Voice/Vision Holocaust Survivor Oral History Archive

Martin Koby - April 20, 1999

Demonstration in Bytom

This story in Bytom, what happened to me in 19--late '45, early '46. I went downtown you know, to take a stroll and see--you know, meet my friends about eleven--ten-thirty--eleven o'clock, to see what was going on. And I see there's something kind of a demonstration going on. These Polish people you know, are marching in the street. They're holding hands. It's some--you know, interlocked you know, like Martin Luther King used to walk...


...with his friend. Always--see, I go up--you know, I couldn't--I still don't know why it is, but maybe I have an idea. They always interlock the arms you know, they...


They don't hold hands.


They make like cha...a chain link, right?


Whether that's symbolic or whether that's a, a protective mechanism, I don't know.

It's both.


It's both.

Okay. And these Polish people, men and women--adults, they're marching through the street and shouting some things and carrying a Polish flag. Ah, I says, no, no, you got to be careful here, this is, this is Soviets, you know. You have to be--you know, it's an, an automatic something turned on in the head, you got to be--so I was walking on the sidewalk and I followed them around.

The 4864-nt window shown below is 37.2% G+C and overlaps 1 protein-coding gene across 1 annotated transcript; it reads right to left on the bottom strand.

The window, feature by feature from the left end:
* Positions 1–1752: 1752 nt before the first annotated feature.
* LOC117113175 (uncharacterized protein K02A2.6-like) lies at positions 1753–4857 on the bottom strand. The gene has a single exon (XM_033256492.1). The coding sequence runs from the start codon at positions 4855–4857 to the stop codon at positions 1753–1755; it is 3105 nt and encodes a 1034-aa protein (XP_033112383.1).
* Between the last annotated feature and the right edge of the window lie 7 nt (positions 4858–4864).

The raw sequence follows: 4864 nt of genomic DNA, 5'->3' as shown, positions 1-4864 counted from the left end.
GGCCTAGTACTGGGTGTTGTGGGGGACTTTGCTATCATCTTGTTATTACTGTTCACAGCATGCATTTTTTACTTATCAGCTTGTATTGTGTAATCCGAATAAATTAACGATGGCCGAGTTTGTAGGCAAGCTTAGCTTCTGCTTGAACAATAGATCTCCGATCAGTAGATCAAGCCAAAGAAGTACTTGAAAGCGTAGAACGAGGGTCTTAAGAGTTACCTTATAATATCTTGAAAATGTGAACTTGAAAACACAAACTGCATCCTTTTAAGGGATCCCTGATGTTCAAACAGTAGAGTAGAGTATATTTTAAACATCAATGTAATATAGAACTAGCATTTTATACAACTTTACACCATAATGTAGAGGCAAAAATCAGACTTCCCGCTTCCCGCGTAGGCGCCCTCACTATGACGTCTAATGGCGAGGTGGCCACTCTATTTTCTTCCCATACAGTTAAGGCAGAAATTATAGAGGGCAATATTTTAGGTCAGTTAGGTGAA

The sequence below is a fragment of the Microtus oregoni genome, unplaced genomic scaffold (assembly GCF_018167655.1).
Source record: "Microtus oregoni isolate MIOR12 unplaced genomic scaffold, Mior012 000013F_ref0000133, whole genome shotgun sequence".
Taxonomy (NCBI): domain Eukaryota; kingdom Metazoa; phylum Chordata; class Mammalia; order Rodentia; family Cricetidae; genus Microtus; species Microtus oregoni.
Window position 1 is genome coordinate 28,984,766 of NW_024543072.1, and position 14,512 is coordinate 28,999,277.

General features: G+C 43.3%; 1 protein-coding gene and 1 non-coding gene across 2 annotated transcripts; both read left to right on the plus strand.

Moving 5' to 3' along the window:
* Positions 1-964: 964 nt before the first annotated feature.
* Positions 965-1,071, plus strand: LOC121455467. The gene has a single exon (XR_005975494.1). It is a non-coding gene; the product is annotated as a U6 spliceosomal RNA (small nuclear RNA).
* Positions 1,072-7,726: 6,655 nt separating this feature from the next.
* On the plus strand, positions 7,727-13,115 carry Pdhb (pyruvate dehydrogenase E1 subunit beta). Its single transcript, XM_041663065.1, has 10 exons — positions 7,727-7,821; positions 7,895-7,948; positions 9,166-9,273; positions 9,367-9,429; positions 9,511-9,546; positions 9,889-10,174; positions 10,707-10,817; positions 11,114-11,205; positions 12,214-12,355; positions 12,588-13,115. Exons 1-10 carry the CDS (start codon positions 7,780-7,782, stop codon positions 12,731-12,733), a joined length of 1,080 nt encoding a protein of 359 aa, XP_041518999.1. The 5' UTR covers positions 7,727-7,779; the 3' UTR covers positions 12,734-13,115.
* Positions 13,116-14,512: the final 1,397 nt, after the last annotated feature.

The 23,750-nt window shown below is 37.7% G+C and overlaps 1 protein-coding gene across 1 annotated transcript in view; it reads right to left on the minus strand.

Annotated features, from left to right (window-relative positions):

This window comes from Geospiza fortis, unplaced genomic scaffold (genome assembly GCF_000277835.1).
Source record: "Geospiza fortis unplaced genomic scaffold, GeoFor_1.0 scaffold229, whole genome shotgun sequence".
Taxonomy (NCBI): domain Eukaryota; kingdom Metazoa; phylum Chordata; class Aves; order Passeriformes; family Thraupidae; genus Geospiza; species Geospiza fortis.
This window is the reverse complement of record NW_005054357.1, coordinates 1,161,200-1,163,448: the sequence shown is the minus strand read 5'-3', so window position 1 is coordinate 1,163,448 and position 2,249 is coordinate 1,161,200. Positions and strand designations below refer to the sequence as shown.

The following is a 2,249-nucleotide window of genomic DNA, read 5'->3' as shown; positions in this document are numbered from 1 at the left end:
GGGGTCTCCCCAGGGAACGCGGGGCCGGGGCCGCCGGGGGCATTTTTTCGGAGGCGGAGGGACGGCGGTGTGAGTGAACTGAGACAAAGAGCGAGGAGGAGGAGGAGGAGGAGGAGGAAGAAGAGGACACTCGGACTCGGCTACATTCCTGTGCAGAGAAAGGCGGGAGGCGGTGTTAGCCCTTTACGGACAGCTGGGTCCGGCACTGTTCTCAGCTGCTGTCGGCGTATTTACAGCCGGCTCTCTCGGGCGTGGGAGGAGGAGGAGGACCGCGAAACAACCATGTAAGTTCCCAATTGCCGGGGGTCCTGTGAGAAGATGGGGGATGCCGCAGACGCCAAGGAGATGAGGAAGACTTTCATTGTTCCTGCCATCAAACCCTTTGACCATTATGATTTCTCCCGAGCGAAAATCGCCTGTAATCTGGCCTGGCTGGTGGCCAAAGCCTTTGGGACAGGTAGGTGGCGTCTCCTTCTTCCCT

Do you think your survival...


Is it your survival instincts...

Something told me, you know...

...reactivated? Uh-huh.

...you just stay--and I stood up--I remember like today, I stood close to the buildings, always looking for an opening you know, if there's a door. Because over there they have those big gates you know, all wooden. And the--at the big gate there's a little door. Every time I went by, well, I tried if it's open, because you got to...

This is still part of what Mr. Czepko taught you?

Well, I guess so. Well, you learn...

On the job?

...on the job...


On job training. But you're...

All right. So you're watching this demonstration.



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